Over three years ago, my parents and I drove down from Seattle to Portland to tour the PSU campus. After visiting a few other campuses including Western Washington University and Evergreen College, I was instantly attracted to Portland’s unique urban setting and was very excited about the number of food carts scattered throughout the city and the campus itself. Moving ahead to September of 2017, I moved into the Ondine Residence Hall as an overwhelmed sophomore who had just graduated high school and had never lived on their own before. I quickly found a love for the campus, new friends, and all of the great food that Portland had to offer.

Flash forward to now, I am a week away from moving back home to Seattle and just completed the last of my finals for the winter term. Yesterday was my last day attending classes on-campus and I spent my walks to class looking around PSU for what felt like the last time. Almost three years have passed since I first moved to Portland, and while some stressful classes and long nights have made it feel lengthier, it simultaneously feels as if I just got here. My experience so far has shown me that being in college can be described as both the best of times and the worst of times (yes, it’s cheesy, I know). I have made amazing memories with friends, built long-lasting relationships, took interesting and useful courses in my major, and pursued a variety of great opportunities. At the same time, I also stressed over homework, experienced hardships with friends and roommates, and dwelled on my future after college. 

Despite these varying experiences, I am immensely grateful for my time at PSU and know that I will be leaving as a more well-rounded person ready to conquer anything that is ahead of me.

Coronavirus Courtesy

by Julien-Pierre Campbell

 

“You know,” my friend said, “we really don’t need to be worried about the coronavirus. Old people are really the only ones dying, and —” She paused. “Oh, well, I guess people with no immune systems too, or cancer, or something I read that online.” 

I knew, rationally, that my friend meant these as words of comfort. As an immunocompromised person, however, it felt like a nail in my coffin. Not only did it feel as if she was telling me I’d be the first to go, but it also felt as if I was supposed to celebrate this fact.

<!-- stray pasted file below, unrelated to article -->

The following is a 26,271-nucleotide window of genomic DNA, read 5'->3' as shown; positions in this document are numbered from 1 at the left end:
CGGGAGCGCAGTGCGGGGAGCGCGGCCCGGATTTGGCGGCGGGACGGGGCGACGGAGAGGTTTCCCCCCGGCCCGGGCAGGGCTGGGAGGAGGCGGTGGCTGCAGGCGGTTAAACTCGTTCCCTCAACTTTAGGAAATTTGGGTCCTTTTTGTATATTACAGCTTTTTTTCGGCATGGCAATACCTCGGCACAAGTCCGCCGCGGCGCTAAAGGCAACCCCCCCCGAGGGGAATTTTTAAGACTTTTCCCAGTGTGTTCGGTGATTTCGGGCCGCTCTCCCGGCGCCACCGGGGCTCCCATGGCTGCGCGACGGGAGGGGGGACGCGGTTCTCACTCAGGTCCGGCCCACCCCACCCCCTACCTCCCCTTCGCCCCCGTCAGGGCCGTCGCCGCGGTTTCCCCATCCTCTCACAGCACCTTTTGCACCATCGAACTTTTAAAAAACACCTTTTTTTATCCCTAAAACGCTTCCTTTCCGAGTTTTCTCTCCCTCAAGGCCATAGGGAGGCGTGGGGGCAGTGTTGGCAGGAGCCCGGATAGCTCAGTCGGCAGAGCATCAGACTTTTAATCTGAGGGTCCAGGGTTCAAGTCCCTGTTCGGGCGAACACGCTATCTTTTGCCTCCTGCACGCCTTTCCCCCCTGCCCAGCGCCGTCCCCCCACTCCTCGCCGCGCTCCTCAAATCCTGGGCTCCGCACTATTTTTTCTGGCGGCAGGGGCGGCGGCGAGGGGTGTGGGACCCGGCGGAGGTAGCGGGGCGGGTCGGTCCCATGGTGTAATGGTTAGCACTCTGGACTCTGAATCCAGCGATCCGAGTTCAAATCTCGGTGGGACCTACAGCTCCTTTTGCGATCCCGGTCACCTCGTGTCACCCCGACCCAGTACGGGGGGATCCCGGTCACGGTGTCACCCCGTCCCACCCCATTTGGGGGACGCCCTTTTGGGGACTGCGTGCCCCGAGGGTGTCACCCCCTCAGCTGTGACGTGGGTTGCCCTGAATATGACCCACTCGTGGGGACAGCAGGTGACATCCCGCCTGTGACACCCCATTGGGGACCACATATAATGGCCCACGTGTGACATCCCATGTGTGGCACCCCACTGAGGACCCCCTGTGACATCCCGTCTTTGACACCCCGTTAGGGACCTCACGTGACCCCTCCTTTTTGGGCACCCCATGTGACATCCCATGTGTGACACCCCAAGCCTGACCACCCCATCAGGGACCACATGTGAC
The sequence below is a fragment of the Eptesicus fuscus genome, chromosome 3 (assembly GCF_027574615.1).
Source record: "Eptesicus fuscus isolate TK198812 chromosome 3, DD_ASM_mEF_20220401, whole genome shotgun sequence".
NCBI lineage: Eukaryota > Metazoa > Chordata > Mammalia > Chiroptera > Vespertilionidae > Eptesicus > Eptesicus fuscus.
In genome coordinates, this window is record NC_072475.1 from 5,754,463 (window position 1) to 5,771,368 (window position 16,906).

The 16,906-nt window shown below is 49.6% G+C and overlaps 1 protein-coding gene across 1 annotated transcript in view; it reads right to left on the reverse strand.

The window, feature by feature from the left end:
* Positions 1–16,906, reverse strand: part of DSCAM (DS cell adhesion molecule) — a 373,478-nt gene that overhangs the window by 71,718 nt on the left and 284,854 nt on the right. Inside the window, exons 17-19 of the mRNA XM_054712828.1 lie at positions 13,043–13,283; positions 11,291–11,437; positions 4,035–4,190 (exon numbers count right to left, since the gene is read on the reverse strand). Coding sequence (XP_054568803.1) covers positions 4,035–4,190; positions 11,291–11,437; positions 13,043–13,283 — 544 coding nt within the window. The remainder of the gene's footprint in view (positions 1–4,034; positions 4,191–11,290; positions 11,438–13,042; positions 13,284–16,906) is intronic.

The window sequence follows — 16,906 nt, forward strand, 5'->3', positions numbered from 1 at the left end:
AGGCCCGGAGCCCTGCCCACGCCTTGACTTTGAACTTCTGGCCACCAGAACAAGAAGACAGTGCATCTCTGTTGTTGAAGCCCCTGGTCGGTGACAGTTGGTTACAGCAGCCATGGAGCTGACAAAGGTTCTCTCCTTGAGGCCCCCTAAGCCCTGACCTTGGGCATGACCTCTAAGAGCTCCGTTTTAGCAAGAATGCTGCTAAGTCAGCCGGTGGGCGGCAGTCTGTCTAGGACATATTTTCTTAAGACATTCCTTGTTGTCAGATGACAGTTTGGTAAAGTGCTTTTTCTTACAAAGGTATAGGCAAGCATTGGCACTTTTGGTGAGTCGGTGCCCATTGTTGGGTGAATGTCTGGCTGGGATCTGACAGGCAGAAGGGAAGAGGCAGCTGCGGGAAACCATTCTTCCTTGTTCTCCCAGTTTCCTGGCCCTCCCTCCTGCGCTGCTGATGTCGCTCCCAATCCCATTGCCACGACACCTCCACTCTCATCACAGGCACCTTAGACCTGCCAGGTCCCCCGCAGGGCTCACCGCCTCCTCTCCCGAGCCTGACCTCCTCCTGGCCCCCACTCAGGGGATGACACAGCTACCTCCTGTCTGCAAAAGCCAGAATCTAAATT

It’s a very scary time right now. Colleges are closing and friends are abruptly returning to their home states. Concerts and plays are getting cancelled. People are buying enough cleaning supplies and toilet paper to fill a bunker. Friends refuse to hug or shake hands. Day-to-day life changes rapidly as more warnings are put in place. Even something simple as grocery shopping feels like an epic journey. It’s all the more stressful when you’re a target demographic for this pandemic. 

I’m immunocompromised. Though I deal with various physical limitations (such as chronic pain and a limp), this is what affects my lifestyle the most. I catch every cold, flu, and stomach bug that goes around. Strep throat, ear infections, chills, dizziness — these are familiar to me. I’m allergic to everything I touch, from grass and plants to dust to pet hair. I’m constantly covered in painful, itchy hives. I have a cough more often than I don’t. My nose is always stuffed up or running. I’ve had bad fevers three times this year, and it is only March. 

This makes life difficult. What makes it even more difficult is person after person repeating the narrative that only the eldery and the immunocompromised are at serious risk for death by coronavirus. It’s insulting. I hear, “Don’t worry! You might die, but everyone else will be fine! Your life is of less value to me, because I have a strong immune system!” 

As much as I try to be thick-skinned, this hurts. Your immunocompromised friends’ lives are of equal value to those who do not deal with this. Please be kind, and practice sensitivity. Silly as it may sound, put yourself in the shoes of those who are scared in the face of this threat. It’s not only a threat to our schooling and jobs, it is a threat to our lives.